In patients with depression, hippocampal neurogenesis is reduced along with levels of BDNF, and recent evidence indicates that increased hippocampal BDNF is associated with anxiolytic and antidepressant behavior . In the studies of GF mice, the exact influence of the microbiome on BDNF is uncertain; some studies show increased hippocampal BDNF expression, while others show the opposite at both the mRNA and protein level. The differences in BDNF appear to be sex-related, with reductions in BDNF being observed mainly in male GF animals, and not in female animals [108, 109, 111]. Heijtz et al. showed that in GF mice, mRNA expression of nerve growth factor-inducible clone A (NGFI-A), implicated in the development of anxiety-like behavior, was significantly lower in the orbital frontal cortex, striatum, hippocampus, dentate gyrus, and amygdala compared with SPF mice . These studies highlight a role for neurotrophic factors in the microbiome-gut-brain axis and its influence on anxiety and depression and further indicate that regulation of this axis may be sex dependent. The microbiome also appears to have a broader impact on neurobiology, as evidenced by a study looking at the amygdala that showed an altered transcriptome in GF compared to SPF mice. Specifically, in GF mice, there is upregulation of immediate early response genes with differential expression of genes involved in neurotransmission, plasticity, and metabolism .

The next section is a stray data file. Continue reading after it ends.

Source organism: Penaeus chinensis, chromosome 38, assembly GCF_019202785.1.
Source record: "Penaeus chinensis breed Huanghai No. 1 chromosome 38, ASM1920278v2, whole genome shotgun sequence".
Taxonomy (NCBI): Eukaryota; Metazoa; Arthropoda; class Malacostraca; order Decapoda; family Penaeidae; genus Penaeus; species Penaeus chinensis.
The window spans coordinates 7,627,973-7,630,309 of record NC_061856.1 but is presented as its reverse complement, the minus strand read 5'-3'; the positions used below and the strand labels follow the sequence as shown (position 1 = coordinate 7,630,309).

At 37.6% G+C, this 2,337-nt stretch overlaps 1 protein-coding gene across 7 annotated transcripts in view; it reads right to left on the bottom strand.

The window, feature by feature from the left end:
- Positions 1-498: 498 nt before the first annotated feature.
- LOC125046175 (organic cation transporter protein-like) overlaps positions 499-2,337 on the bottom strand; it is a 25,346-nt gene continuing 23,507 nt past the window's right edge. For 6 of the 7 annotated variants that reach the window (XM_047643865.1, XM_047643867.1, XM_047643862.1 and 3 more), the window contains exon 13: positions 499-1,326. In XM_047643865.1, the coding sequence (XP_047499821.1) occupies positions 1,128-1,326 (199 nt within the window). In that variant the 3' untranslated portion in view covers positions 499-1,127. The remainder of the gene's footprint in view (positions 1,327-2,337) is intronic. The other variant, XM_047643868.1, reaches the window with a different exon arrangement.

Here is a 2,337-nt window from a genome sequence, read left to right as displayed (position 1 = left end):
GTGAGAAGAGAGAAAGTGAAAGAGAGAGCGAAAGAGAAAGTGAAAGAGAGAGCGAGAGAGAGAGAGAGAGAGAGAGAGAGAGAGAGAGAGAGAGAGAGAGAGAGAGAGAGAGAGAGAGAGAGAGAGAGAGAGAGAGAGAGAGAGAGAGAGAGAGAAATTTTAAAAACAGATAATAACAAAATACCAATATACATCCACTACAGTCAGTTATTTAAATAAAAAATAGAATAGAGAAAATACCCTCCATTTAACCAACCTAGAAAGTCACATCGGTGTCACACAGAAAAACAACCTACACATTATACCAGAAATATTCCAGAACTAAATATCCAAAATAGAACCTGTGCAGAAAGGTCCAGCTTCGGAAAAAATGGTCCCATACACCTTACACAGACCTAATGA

4.1. Treatments that alter the microbial flora
Associations between the microbiome and behavior are reinforced by studies using probiotic therapy, which alter the gut microbial environment through the ingestion of live bacterial cultures. There is increasing evidence that certain strains are able to attenuate various behavioral and biochemical effects of stress. Adult rats given
Chronic treatment with
From an immunological perspective, Smith et al. demonstrated that
Prebiotics are food components that modulate the microbiota by enhancing the growth of probiotic microbes and have been used in several studies to further define a role for the microbiome in behavior. Human milk oligosaccharides (HMO) promote the growth of specific bacteria including probiotic members of the genus